The dictator explained that he had already punished the responsible. Out of 17 disappeared people officially listed by Tokyo, Pyongyang only acknowledged 13 kidnappings and insisted that eight of those people had already died. The other five were authorized to return to Japan one month later. With some difficulty, those five told of their kidnapping on the beach, the beatings, the transfer from a small dinghy to a large cargo ship, the arrival in Pyongyang, the long isolation and the indoctrination sessions. Not to mention 20 years of another life, in another reality.

But on Oct. 16, 2002, neither Rumiko, Shuichi, nor Megumi got off the plane in front of the world's cameras. They were on the list of the deceased. Officially, Rumiko died of a heart attack in 1981, when she was only 27. Megumi allegedly committed suicide in 1994, leaving behind a young daughter, born from a union with a kidnapped South Korean. Two years later, North Korean authorities sent her parents ashes, presenting them as their daughter's remains. When Megumi was born, her parents had saved her umbilical cord, a Japanese tradition. Now, the cord was brought out for DNA testing. "The tests showed that the ashes were probably the remains of a man," Shigeru Yokota, Megumi's father, wearily explained at a conference in Tokyo. "We can therefore believe that she is likely still alive."

Teruaki Masumoto harbors the same hope. He doesn't believe in the authenticity of the death certificate he received from Pyongyang, which claims his sister's remains were lost in a flood. He also found witnesses who confirm that his sister was seen in Pyongyang several years after the official report of her death.

He calls her by her childhood nickname.

Convinced that the North Korean regime continues to hide both the truth and their children, families have continued to fight. One Monday morning this past October, Teruaki Masumoto — now retired after years of negotiating tuna prices at the Tsukiji fish market — was at Radio Shiokaze (Sea Breeze), created 12 years ago to send messages to kidnap victims. Twice a month, he comes and reads a letter for his sister, who he calls by her childhood nickname, as well as messages of encouragement from parents of other kidnapped people. The messages are sent via shortwave radio to the other side of the Sea of Japan, to the Korean peninsula.

"We know that we're being heard, thanks to testimonials from North Koreans who escaped the country," explains Kazuhiro Araki, the president of COMJAN, a commission created to investigate more than 200 cases of suspected North Korean-linked disappearances.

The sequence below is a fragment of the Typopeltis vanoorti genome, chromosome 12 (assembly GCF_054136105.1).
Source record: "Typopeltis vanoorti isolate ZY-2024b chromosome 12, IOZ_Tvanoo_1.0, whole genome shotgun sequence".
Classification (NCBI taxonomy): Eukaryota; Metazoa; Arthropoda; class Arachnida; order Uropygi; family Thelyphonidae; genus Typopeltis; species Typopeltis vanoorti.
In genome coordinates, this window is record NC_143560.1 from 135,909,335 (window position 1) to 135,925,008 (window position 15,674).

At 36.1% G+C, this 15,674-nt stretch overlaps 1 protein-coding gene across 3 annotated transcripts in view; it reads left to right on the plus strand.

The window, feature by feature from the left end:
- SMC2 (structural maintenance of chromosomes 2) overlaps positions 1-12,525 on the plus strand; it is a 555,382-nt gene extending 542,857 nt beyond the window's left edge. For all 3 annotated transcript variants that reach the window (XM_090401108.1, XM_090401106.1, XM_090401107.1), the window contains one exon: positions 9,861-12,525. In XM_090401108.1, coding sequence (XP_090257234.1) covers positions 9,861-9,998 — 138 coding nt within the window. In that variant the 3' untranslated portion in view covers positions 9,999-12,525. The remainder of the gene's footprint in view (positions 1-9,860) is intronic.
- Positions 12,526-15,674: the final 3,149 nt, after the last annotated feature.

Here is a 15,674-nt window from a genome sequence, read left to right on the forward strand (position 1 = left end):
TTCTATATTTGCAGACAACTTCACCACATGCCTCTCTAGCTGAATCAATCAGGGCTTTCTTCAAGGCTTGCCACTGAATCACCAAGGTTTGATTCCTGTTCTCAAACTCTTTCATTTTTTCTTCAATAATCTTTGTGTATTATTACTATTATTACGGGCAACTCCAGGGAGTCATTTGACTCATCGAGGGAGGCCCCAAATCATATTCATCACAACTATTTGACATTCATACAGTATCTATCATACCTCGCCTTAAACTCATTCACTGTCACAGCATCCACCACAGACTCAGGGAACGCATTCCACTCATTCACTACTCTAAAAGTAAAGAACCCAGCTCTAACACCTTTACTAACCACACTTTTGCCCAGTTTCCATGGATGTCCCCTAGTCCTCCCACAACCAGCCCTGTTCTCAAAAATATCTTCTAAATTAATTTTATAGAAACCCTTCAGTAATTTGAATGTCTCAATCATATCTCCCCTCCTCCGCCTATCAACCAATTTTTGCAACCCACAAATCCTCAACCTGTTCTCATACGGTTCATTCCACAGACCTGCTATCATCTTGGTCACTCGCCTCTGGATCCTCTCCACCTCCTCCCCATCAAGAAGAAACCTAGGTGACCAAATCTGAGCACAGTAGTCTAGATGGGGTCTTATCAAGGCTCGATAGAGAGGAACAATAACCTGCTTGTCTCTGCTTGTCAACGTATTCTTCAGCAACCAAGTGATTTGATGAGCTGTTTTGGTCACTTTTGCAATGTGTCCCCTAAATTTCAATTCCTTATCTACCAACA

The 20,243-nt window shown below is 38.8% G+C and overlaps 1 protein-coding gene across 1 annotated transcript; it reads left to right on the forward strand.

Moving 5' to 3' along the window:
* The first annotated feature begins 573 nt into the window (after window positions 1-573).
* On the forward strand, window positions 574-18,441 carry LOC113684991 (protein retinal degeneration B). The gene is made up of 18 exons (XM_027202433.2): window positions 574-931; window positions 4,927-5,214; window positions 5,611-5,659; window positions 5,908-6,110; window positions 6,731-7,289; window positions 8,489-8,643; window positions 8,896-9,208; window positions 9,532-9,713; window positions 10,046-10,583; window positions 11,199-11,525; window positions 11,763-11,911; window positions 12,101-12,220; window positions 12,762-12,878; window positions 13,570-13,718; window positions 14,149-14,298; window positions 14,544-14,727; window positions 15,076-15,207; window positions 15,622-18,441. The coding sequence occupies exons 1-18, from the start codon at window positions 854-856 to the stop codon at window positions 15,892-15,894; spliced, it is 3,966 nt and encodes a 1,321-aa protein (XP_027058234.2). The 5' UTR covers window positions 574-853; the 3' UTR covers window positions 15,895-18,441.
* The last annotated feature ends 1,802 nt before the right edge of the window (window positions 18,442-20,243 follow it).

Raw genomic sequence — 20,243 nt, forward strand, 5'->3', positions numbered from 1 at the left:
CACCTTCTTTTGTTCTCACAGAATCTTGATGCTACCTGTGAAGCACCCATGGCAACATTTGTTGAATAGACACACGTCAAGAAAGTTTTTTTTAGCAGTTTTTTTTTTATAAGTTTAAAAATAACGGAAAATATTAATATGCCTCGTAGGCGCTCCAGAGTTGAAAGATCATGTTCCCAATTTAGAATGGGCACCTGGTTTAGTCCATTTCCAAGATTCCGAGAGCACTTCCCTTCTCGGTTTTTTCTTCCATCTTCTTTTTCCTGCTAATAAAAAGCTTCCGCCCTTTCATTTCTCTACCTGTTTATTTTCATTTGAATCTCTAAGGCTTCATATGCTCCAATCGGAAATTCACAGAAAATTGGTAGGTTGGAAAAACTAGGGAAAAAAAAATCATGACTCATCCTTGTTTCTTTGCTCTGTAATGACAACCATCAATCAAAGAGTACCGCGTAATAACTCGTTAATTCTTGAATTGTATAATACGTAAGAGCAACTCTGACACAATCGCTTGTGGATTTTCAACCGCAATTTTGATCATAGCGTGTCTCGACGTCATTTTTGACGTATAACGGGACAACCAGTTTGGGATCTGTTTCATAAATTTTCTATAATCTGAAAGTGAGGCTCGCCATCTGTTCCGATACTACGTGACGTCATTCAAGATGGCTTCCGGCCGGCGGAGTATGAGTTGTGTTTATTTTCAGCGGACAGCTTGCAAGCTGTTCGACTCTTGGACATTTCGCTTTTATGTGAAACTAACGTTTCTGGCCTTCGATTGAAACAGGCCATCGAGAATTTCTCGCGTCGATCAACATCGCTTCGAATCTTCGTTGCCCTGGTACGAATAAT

In addition to personal messages, the radio broadcasts information on North Korea in Korean, Japanese, Chinese and English. "Every day, we broadcast two and a half hours of programming that Pyongyang always tries to block out," says Tatsuru Murao, the Shiokaze technician. "We will continue for as long as we have to."

Recently, the families and their supporters have found a new source of hope. "The rare occasions when Pyongyang releases information is during times of high geopolitical tension," explained Tsutomu Nishioka, citing George W. Bush's inclusion of Pyongyang in his 2002 Axis of Evil speech. "In the past, when the Japanese government approached North Korean authorities during a calm period with offers of humanitarian aid or cooperative projects, they wouldn't admit anything about the kidnappings."

Shinzo Abe, the current conservative Japanese Prime Minister, has made the kidnappings a personal affair. He had been in Pyongyang back in 2002, seated next to Junichiro Koizumi, when Kim Jong-il brought out the list of kidnap victims. Every day since then, Abe has worn a blue ribbon on the lapel of his suit jacket in homage to the kidnapped, whose families he meets with regularly. "This is to remind myself every morning that I have to bring these Japanese people back to their country," he declared during a recent speech in Washington.

With limited leverage alone, Abe regularly urges the United States to include the kidnap victims' release in their demands to Pyongyang. When Donald Trump declared in his September speech to the United Nations that North Korea had "kidnapped a sweet 13-year-old Japanese girl from a beach in her own country," the Japanese executive branch celebrated.

The U.S. president confirmed that he had met with the families of kidnap victims during his official visit to Tokyo in the beginning of November. "In this context, we have an exceptional window of opportunity. But this will be very difficult. We don't know how Kim Jong-un will react to pressure," says Tsutomu Nishioka.

Teruaki Masumoto notes that 2018 will be 40 years since he last saw his sister. "I don't have crazy hopes," he says. "Rumiko is probably dead. I just want to know the truth."

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Geopolitics

How Thailand's Lèse-Majesté Law Is Used To Stifle All Protest

Once meant to protect the royal family, the century-old law has become a tool for the military-led government in Bangkok to stamp out all dissent. A new report outlines the abuses.

Pro-Democracy protest at The Criminal Court in Bangkok, Thailand

Laura Valentina Cortés Sierra